Sunday, 6 October 2013

St Paul’s and St George’s Church

Worship Service, Sunday 06 October 2013, 11am
Led by: Richard Cornfield, Associate Rector
Preacher: Vanessa Conant, Associate Rector

After a few small churches where any visitor is conspicuous, I thought I’d go for a big one where I could hide at the back. “Ps and Gs” should be a good place to hide, because there might have been about 200 folk there (beyond a certain number it gets difficult to count, so that’s ballpark), but the people sitting in front of and to the side of me made a point of saying hello, which was nice of them. As I’ve said before, there’s a balance somewhere between being lovebombed and being completely ignored.

Other Episcopal churches I’ve been to so far, Old St Paul’s, St Columba’s by the Castle and St Mary’s Cathedral, have all been pretty trad with their Anglican liturgy. Not so Ps and Gs, which had no liturgy (maybe their early communion service does, but I was still dragging myself out of bed at that point). In fact, so non-liturgical was it that barely anyone said, “Thanks be to God,” in response to the reader’s “This is the word of the Lord.”

It was a service of contrasts, bests and worsts. There’s a band (aaarrgh! thought the Soul Searcher, this is a bad sign) but the guitars/fiddle/bodhran combination gave it a folksier feel—which worked particularly well for My Heart is Filled with Thankfulness (Getty/Townend) but less so for Praise my Soul the King of Heaven—the backing singers had some nice harmonies, and the sound engineers hadn’t gone overboard with amps and base, which is more than can be said for some of the dire worship bands I’ve encountered this year. On the other hand, there were two songs that were so drab, and so deep – a point that deserves a paragraph of its own – that I just gave up and stopped trying to sing at those points.

Okay, about pitch. I’m a mezzo and I can sing from the G below middle C up to the B-flat below high C. That’s just over two octaves, but I wouldn’t want to spend much time singing at the extremes of that range. Keep me between middle C and the F/G an octave and a half higher and I’ll be quite happy, and even that is a big range that most songs for untrained singers, such as people in church congregations, wouldn’t span. As singers know, and as arrangers of songs ought to know, what makes a song comfortable to sing is not so much how high or low the highest and lowest notes are as where the tessitura lies, i.e. the typical pitch range, and once you’re grubbing about at the bottom of what’s comfortable for you it can feel, and sound, like growling. Last week’s music was generally too low, and over the year I’ve noticed that the trendier the music the lower it’s pitched. I think it must have something to do with the worship band style of singing, but it doesn’t make it easy to participate. Goodness knows how a soprano or tenor would fare.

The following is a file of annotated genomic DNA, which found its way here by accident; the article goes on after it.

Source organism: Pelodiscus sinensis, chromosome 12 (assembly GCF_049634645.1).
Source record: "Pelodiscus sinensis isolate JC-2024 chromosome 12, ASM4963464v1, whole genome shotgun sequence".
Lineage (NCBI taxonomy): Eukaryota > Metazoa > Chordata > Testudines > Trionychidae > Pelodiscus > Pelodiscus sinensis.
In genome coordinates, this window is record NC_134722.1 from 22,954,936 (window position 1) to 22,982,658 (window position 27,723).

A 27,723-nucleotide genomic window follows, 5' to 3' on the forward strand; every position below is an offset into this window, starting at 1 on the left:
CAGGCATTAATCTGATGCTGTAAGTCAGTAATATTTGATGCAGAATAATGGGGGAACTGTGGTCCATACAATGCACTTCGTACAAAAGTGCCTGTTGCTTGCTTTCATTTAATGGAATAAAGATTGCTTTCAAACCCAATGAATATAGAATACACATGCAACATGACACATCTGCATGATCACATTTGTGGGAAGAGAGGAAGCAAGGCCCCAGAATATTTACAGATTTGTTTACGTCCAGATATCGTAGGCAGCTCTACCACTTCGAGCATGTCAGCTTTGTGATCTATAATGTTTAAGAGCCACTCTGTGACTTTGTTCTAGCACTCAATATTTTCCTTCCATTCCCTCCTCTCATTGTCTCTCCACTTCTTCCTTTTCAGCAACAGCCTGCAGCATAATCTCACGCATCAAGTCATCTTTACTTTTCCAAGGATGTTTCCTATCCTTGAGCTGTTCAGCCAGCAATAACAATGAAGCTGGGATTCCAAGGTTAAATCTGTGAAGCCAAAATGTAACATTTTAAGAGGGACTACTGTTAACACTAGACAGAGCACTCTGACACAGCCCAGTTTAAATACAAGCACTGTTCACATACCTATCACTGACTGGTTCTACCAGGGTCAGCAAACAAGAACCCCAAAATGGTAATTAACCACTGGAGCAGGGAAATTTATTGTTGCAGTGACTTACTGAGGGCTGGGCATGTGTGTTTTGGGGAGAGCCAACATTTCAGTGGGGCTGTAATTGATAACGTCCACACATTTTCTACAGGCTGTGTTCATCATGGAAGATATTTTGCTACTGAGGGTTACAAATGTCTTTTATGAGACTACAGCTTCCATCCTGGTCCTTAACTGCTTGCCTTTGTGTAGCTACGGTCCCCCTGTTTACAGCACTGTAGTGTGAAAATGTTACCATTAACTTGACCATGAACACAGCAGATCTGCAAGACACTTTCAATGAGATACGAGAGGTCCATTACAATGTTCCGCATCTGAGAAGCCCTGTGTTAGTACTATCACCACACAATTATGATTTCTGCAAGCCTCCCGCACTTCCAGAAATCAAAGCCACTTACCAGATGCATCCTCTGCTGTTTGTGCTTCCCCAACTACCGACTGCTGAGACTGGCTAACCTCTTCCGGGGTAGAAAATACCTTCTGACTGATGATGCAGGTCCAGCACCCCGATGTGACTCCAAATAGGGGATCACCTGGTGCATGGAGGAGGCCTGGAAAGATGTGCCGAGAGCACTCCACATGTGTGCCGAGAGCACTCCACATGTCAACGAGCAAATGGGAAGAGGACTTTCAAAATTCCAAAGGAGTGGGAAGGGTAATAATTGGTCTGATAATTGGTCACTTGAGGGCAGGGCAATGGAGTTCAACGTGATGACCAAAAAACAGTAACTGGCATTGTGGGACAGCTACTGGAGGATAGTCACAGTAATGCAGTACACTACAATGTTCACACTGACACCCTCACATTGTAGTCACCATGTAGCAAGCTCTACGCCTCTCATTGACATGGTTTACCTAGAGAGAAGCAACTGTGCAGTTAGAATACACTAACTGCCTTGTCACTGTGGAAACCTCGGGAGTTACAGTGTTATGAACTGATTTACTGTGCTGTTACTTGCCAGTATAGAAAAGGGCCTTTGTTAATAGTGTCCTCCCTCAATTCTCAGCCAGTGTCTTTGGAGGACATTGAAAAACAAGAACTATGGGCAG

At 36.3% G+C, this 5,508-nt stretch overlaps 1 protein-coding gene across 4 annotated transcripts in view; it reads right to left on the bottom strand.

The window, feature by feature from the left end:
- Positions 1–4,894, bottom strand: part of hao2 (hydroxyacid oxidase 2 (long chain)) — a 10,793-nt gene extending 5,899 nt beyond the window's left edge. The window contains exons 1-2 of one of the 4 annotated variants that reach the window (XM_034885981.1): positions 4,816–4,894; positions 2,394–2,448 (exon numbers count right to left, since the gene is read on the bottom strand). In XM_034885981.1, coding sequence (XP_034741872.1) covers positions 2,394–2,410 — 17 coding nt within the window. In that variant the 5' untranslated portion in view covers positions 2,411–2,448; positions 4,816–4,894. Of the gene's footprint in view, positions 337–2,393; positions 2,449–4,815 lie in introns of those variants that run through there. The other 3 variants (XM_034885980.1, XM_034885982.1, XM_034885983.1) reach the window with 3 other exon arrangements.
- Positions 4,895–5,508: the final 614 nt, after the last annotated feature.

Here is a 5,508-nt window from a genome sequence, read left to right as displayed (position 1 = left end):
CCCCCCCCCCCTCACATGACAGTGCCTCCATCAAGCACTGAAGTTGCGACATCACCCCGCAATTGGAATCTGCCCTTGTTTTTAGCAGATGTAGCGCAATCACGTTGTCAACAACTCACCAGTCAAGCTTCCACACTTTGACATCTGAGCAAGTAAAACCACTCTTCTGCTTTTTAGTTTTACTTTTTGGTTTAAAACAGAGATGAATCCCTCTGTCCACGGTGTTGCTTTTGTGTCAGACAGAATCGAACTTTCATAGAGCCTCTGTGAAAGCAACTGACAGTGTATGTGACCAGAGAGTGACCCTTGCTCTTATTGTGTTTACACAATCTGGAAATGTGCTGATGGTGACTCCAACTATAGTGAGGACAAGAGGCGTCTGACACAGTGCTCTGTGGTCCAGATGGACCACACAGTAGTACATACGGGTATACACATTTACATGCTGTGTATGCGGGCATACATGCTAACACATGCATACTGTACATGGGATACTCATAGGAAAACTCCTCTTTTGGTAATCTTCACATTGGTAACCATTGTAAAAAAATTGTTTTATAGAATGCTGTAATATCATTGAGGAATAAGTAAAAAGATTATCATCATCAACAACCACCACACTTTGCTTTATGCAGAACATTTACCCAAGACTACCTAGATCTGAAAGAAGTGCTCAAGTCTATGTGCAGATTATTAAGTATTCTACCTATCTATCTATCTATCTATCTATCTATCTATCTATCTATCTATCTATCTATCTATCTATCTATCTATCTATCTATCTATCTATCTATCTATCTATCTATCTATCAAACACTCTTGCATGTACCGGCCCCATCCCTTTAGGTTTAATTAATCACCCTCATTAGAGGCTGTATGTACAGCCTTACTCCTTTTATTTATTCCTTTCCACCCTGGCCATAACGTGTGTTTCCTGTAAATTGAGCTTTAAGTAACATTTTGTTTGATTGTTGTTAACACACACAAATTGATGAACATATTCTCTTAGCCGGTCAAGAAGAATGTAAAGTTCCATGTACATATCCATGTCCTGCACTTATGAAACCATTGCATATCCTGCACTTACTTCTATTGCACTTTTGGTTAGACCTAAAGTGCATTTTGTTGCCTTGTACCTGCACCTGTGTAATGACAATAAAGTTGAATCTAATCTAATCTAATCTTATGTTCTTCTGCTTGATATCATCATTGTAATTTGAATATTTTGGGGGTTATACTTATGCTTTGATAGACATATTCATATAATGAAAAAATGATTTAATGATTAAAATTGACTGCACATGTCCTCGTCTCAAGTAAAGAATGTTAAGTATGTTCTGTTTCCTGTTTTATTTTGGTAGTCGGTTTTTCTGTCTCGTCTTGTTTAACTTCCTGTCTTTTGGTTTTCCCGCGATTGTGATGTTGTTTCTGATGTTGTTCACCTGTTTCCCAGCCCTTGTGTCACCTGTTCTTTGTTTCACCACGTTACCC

But now that my little rant about gravelly singing is over, let’s go back to the sermon, and hats off to Vanessa Conant, who is right up there in the running for best preacher of the year. Matter of fact, personal and heartfelt, she drew on the story of Jesus preaching from the boats and filling Simon Peter’s nets with fish (Luke 5:1-11) and talked about how frightening it can feel to be called to follow Christ. Let’s bring our fears into the light, she said—the fear of the unknown, of the ridiculous, of looking like an idiot—and acknowledge that our first reaction is to decline the responsibility and ask Jesus to choose someone else.

The abundance of God’s presence can be scary too; it breaks our nets and causes our boats to sink with the weight of it, and of course we want to opt for a safe way out. Being called brings a sense not of certainty or strength but of inadequacy and brokenness, but God calls us not for our strength or competence but for the totality of ourselves, and we don’t have to become someone we’re not to be a disciple.

She was really very good, and didn’t seem to have any speaking notes either. All their sermons are online, so have a listen.

Unfortunately, the chap who led the prayers was the mayor of Dullsville, a real let down after that sermon, but then Vanessa was a hard act to follow. 

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